Gruescript is a free online tool for creating point-n-click puzzly parser-like text adventures/interactive fiction. It’s designed to make games that feel like classic parser puzzlers, particularly the Scott and Alexis Adams games – while eliminating the need for the player to type, making them friendly for modern devices and audiences. (They use the same Javascript interface I made for my “versificator 2” games, including IFComp winner Detectiveland.)


The link includes a download for offline development, full documentation, and some annotated example code including Cloak of Darkness.

Gruescript is now released to public beta. There will be bugs. Please contact me, either here or on, to report them, with details of what happened, what you were doing, and what browser you’re using.

It’s released under the open-source MIT License. Share and Enjoy!


Oh, yeah! I think this system is gonna be swell.

You’ve already done all the stuff I always recommend people do when launching a new IF system.

I’d love to see a Gruescript comp sometime in the coming year!

EDIT: I just had a galaxy-brain idea: what if the prize for winning GrueComp was background music composed and performed by Robin…? :thinking:


Fantastic documentation!


Very impressive stuff! I really like how intuitive the whole “tagging” actions to things feels.


Fantastic, well done Robin! I already have an idea for my first Gruescript game!

1 Like

Awesome new system. I already have ideas for student use.

1 Like

I’ve now had a chance to test this out on my phone and it works just fine. Most online editors completely fail at phone use for some reason, which I don’t get because if I were using a PC I’d rather just use a desktop app, so it’s failing my usage conditions in both directions.

But anyway, this editor works fine. I had to enable desktop mode in my mobile browser (big whoop) but then the page displayed and reacted just like it did on my laptop. Nothing buggy or intrusive. I could easily see designing a game right on my phone or tablet in this.


Is there a YouTube video on this? It’s certainly sounds interesting, and as I read the documentation, I get really excited about it. However, I am working on my own version, since I know native coding language after all, so I thought I’d just do a quick check on GUI User Friendliness form factor. Mine is just text, after all.

Currently there’s just the PDF documentation, and the annotated examples available from the “Examples” menu in the editor. I might make a video about it at some point.



Although, thinking of it, congrats to us that we have such a wonderful member of the community like you <3



This looks really cool. How are the chances or technical possibilities to port the system to other languages?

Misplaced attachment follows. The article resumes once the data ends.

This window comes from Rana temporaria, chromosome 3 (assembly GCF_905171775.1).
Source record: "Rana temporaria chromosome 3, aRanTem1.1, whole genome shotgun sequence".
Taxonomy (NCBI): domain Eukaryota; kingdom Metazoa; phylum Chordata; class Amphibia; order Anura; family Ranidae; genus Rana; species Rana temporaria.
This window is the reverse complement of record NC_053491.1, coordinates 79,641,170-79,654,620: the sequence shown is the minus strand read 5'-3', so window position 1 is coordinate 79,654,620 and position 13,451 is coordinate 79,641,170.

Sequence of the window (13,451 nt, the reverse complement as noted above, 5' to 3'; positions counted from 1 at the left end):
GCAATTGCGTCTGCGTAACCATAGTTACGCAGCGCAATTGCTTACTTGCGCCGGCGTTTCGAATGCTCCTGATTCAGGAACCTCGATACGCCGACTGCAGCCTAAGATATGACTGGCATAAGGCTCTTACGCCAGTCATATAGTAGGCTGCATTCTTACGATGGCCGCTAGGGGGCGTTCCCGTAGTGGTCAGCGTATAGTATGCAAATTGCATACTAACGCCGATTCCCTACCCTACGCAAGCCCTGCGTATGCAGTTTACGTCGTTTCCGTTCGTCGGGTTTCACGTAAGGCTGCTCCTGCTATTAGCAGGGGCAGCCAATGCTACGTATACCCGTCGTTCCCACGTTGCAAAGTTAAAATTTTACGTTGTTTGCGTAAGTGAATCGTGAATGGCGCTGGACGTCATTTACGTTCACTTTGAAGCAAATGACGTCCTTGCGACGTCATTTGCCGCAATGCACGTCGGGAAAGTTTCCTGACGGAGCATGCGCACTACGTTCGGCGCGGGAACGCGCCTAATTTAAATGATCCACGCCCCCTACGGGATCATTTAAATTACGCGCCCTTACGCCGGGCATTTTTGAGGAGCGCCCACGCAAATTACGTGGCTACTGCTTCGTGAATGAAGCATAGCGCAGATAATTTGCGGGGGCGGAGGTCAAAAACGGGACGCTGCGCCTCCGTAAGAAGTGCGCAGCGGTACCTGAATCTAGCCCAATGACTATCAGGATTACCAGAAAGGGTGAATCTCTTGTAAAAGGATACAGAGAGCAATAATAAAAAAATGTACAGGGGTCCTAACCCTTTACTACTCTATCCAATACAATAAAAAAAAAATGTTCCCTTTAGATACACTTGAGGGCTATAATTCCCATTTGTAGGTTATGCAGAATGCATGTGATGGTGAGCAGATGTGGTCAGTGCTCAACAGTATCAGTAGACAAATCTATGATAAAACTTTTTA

I had a chance to look through the documentation today. Good job! The language itself is really intuitive yet powerful.

Of course I take full credit for seeding the idea for Gruescript in Robin’s head, in my 2019 review of Draculaland! :stuck_out_tongue_closed_eyes:

Now I have to keep a promise to my nephew and write a game for him with it.


I’m not planning on doing anything like that myself, but it’s open source, so if anyone wants to have a go at it, I’d be interested to see what they came up with. It’s a simple enough syntax.

But I’m not sure it’s particularly suitable, or why you’d want to. Creating web-playable games is the whole point.

Maybe they were talking about the language of play? Like, does Gruescript offer standard ways to localise the game system, to make it possible to write something in, say, French?

I haven’t tried Gruescript yet, but if I like it, I might be interested in translating the system in French.

If it’s not possible, then as you said, it’s open source, so it’s always possible to make a fork, I guess.

1 Like

Oh, in that case I totally misunderstood! I think it would be possible, at least with languages that aren’t wildly syntactically different from English. There are some hardcoded bits of English in the display and “native” verbs. Apart from those, you could use the props “indef” and “def” to set your own indefinite and definite articles for objects with gender, and/or give them arbitrary props like “dative” or whatever, to use for other grammatical cases.

I’m planning on putting it in a public github repo very soon. For now, if you want to poke around in the source, you can download “” from the itch page - it’s exactly the same as the online version.

1 Like

There’s now a public repo at


I may be a grumpy and old-fashioned amateur hack, but that’s what web code should look like (in my opinion) :slight_smile:


It just looks like typical javascript. Or am I missing something?

Not missing anything, I think. I liked being able to quickly study and learn from the code. :slight_smile:

It’s enjoyable when something is quick to read and that runs quickly without many external dependencies. It’s a work-related injury. I’m used to seeing heavy frameworks and things like that in an enterprise environment that complicate things all day. These can be controversial (and personal) opinions and as such they’re best left unvented and mentioning it was a mistake. Doesn’t mean that what anybody else is doing is bad. Mea culpa. :confused:

1 Like

Ah. No, I get that. I feel the same way. It’s why my engine doesn’t even use jquery. It’s all just me.